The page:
It’s not quite the Legion of Boom, but Seattle’s defense is improving
EAGAN, Minn. -- From 2012-15, the Seattle Seahawks boasted the NFL best defense. Led by the “Legion of Boom” secondary, the team led the league in points allowed each year and was top five in yards allowed, the main cog in two Super Bowl trips.
Since then, players such as Richard Sherman, Kam Chancellor, Earl Thomas and Frank Clark have left and the results have predictably changed. Last season, the Seahawks defense ranked outside the top-10 in yards (370.3) and points allowed (21.8), and through 12 games this season, they’re ranked in the bottom 10 in both categories.
Yet, optimism is swirling around a defense that might be finding its own identity. In the past two weeks, Seattle gave up an average of just over 225 passing yards, and less than 100 rushing yards, in victories over San Francisco and Philadelphia.
“We’re playing the best we’ve played all year,” Seahawks head coach Pete Carroll said. “Our guys have been more active, more involved, and I think it’s particularly because of what’s gone up in front. I think the pressure has been better and the pass rush has been better.”
The pressure needs to be better. Seattle ranks 28th with an average of 2.1 sacks per game, although that’s up to 3.3 in the past three games.
More impressive is the turnovers they’ve generated. After three against the 49ers, they had five takeaways against the Eagles last week. They are tied for NFL league in fumble recoveries (14) and are third in total takeaways (24).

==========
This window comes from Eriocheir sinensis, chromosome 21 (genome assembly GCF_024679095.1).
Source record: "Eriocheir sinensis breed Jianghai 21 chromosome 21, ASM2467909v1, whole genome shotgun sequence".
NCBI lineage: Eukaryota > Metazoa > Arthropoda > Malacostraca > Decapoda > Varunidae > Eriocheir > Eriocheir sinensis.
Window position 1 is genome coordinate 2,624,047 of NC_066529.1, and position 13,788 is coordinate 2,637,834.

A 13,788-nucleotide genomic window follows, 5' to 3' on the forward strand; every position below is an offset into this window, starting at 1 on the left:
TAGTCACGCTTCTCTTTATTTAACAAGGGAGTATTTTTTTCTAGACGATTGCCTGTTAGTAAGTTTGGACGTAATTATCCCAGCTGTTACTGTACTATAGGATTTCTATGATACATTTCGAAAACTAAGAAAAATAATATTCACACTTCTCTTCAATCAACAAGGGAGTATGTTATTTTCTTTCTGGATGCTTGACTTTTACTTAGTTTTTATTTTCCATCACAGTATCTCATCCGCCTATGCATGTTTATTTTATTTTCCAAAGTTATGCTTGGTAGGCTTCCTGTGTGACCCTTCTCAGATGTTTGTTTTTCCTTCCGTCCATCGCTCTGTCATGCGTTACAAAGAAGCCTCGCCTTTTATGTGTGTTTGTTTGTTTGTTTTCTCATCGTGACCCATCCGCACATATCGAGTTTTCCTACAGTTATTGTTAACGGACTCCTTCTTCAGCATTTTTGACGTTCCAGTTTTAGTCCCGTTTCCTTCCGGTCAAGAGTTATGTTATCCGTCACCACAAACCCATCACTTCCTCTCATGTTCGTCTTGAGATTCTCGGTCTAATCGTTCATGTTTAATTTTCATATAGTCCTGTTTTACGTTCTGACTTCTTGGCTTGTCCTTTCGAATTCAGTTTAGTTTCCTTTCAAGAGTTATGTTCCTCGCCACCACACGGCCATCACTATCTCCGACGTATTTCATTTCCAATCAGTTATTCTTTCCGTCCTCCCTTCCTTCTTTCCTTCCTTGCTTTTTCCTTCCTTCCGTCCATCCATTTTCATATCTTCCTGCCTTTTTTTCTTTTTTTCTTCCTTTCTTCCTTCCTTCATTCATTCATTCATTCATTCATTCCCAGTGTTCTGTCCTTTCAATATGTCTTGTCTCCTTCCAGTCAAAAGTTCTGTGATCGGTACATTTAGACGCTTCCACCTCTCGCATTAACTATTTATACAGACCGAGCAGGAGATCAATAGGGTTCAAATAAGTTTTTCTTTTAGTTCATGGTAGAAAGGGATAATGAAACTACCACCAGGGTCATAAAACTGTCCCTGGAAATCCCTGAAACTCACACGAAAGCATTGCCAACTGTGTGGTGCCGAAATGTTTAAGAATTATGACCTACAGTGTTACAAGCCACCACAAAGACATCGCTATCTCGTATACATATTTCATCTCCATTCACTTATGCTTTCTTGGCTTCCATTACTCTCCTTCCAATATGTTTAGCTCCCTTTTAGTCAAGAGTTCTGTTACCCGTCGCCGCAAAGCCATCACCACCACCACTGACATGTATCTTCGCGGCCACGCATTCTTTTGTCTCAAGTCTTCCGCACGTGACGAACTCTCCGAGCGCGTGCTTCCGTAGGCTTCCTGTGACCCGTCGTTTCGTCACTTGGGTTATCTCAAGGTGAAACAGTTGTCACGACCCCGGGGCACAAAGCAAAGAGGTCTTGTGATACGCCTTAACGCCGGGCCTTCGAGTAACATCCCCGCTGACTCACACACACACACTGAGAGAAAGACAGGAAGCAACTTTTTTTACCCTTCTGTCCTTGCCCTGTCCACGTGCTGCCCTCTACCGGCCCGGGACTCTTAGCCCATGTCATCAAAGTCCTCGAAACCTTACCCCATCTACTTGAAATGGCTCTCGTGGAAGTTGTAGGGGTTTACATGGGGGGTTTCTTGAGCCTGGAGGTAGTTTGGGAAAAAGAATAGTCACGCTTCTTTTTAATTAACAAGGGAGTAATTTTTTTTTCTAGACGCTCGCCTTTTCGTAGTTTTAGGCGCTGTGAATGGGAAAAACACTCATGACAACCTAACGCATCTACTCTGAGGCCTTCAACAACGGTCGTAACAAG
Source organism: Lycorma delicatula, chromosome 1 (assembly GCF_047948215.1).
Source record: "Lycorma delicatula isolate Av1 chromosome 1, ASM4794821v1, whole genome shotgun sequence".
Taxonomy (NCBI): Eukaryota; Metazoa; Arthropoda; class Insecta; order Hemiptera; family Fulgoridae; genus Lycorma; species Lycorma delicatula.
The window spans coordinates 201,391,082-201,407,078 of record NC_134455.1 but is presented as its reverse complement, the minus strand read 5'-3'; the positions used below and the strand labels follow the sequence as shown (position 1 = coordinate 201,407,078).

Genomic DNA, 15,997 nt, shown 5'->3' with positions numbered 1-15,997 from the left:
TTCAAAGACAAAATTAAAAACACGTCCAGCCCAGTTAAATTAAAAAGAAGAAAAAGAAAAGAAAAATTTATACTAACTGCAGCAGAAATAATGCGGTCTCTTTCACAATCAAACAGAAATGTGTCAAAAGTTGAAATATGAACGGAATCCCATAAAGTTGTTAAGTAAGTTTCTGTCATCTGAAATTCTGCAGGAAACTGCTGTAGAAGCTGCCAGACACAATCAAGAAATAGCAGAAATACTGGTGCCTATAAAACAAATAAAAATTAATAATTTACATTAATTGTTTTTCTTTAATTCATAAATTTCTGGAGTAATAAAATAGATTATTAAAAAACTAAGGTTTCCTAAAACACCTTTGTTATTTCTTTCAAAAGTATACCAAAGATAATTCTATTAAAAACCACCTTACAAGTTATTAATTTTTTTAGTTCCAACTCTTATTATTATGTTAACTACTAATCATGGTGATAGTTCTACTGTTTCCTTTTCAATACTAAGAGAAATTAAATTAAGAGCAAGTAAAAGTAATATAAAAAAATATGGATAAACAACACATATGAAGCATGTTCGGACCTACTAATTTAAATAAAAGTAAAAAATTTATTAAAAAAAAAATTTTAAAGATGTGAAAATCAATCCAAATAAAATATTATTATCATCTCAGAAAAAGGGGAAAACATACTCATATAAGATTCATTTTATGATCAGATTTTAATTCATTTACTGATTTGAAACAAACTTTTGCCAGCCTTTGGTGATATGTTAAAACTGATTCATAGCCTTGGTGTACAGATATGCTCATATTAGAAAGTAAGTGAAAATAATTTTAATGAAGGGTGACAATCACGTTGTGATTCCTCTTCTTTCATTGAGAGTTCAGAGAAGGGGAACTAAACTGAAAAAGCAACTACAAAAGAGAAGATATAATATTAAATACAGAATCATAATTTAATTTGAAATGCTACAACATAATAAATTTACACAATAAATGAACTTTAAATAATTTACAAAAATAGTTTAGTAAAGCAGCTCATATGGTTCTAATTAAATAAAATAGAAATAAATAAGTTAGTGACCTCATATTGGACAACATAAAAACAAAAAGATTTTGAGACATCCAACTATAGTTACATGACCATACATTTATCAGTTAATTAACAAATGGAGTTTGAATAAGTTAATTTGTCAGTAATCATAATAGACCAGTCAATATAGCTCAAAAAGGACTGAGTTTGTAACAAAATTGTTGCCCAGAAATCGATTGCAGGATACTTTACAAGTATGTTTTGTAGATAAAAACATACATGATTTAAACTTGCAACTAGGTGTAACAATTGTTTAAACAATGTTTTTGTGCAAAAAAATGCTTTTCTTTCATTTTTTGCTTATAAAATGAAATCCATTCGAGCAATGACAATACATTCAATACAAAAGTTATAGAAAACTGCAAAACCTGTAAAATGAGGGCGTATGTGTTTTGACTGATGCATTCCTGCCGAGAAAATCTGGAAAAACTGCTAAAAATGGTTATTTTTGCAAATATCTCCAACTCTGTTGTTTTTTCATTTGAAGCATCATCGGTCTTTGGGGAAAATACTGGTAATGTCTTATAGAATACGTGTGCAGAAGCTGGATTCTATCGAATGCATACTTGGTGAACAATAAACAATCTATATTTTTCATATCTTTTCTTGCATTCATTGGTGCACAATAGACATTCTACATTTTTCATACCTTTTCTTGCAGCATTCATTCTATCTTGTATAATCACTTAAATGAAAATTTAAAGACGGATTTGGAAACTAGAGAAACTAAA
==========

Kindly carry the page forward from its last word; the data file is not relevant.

The Vikings rank second to last in fumbles, coughing up an average of 2.2 a game.
“You’ve got some people who just teach certain techniques about how to tackle the football,” Vikings running back Dalvin Cook said. “You’ve just got to watch out for those guys. (Seattle) is just one of those teams. So, you’ve got to lock that thing up and it’s going to be one of those weeks that you’ve got to take care of the football.”
While many of the name-brand players of Super Bowls past have left, the Seahawks added an influx of talent through trades this offseason, including cornerback Quandre Diggs, acquired in a trade from Detroit. He made his debut in Week 10, and since then the Seahawks have allowed two offensive touchdowns, and Diggs already has an interception.
“He certainly has been there when we’ve played better,” Carroll said. “He’s an impact player and he’s binging confidence to the guys around him. Good players make other players good, and he’s been part of that.”
Seattle also acquired former No. 1 overall pick Jadeveon Clowney from the Houston Texans. Clowney is tied for the team lead with three sacks and has added 16 tackles but missed last week’s game against the Eagles with knee and hip injuries. His status for Monday is unknown.
“Another dynamic player,” Vikings head coach Mike Zimmer said. “They’re using him a couple different ways. He’s a get-up-the-field, cause-havoc kind of guy.”
Pairing Clowney and Diggs with veterans such as K.J. Wright, Ziggy Ansah and Bobby Wagner seems to have reinvigorated the Seahawks’ defense. The Vikings hope they can put a stop to it, at least for one week.
“I’ve respected their scheme, the way they play, the intensity in which they play. They’re smart players,” Vikings quarterback Kirk Cousins said. “We’re looking forward to another big, challenging game this week.”